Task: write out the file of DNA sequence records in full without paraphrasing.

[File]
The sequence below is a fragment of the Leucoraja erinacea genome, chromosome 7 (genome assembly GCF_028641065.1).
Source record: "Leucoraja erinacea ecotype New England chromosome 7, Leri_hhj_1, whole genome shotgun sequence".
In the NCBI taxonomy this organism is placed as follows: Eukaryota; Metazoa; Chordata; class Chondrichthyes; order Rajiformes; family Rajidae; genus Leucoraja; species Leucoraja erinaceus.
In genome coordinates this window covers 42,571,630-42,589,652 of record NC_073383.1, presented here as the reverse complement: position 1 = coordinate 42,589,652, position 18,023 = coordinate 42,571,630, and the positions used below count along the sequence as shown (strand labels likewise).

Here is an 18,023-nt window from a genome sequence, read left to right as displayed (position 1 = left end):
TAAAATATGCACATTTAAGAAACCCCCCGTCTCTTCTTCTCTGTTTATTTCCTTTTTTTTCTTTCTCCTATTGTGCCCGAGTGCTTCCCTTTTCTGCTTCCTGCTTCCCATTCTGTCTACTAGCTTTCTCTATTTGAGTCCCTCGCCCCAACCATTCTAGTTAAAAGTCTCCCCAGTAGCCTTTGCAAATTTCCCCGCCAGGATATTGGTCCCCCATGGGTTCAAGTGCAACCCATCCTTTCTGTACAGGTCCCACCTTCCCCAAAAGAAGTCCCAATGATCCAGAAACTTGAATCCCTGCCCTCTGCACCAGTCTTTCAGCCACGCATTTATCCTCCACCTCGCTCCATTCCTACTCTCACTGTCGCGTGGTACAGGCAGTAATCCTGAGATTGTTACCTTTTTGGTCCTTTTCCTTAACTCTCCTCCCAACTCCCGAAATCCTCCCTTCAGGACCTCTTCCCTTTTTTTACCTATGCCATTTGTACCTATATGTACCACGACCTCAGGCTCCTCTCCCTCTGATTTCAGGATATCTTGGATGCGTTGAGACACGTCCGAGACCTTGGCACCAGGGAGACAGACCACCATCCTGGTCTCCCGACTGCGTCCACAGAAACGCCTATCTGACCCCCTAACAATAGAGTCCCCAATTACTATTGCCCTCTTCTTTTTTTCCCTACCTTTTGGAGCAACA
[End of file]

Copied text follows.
The sequence below is a fragment of the Leucoraja erinacea genome, chromosome 7 (genome assembly GCF_028641065.1).
Source record: "Leucoraja erinacea ecotype New England chromosome 7, Leri_hhj_1, whole genome shotgun sequence".
In the NCBI taxonomy this organism is placed as follows: Eukaryota; Metazoa; Chordata; class Chondrichthyes; order Rajiformes; family Rajidae; genus Leucoraja; species Leucoraja erinaceus.
In genome coordinates this window covers 42,571,630-42,589,652 of record NC_073383.1, presented here as the reverse complement: position 1 = coordinate 42,589,652, position 18,023 = coordinate 42,571,630, and the positions used below count along the sequence as shown (strand labels likewise).

Here is an 18,023-nt window from a genome sequence, read left to right as displayed (position 1 = left end):
TAAAATATGCACATTTAAGAAACCCCCCGTCTCTTCTTCTCTGTTTATTTCCTTTTTTTTCTTTCTCCTATTGTGCCCGAGTGCTTCCCTTTTCTGCTTCCTGCTTCCCATTCTGTCTACTAGCTTTCTCTATTTGAGTCCCTCGCCCCAACCATTCTAGTTAAAAGTCTCCCCAGTAGCCTTTGCAAATTTCCCCGCCAGGATATTGGTCCCCCATGGGTTCAAGTGCAACCCATCCTTTCTGTACAGGTCCCACCTTCCCCAAAAGAAGTCCCAATGATCCAGAAACTTGAATCCCTGCCCTCTGCACCAGTCTTTCAGCCACGCATTTATCCTCCACCTCGCTCCATTCCTACTCTCACTGTCGCGTGGTACAGGCAGTAATCCTGAGATTGTTACCTTTTTGGTCCTTTTCCTTAACTCTCCTCCCAACTCCCGAAATCCTCCCTTCAGGACCTCTTCCCTTTTTTTACCTATGCCATTTGTACCTATATGTACCACGACCTCAGGCTCCTCTCCCTCTGATTTCAGGATATCTTGGATGCGTTGAGACACGTCCGAGACCTTGGCACCAGGGAGACAGACCACCATCCTGGTCTCCCGACTGCGTCCACAGAAACGCCTATCTGACCCCCTAACAATAGAGTCCCCAATTACTATTGCCCTCTTCTTTTTTTCCCTACCTTTTGGAGCAACA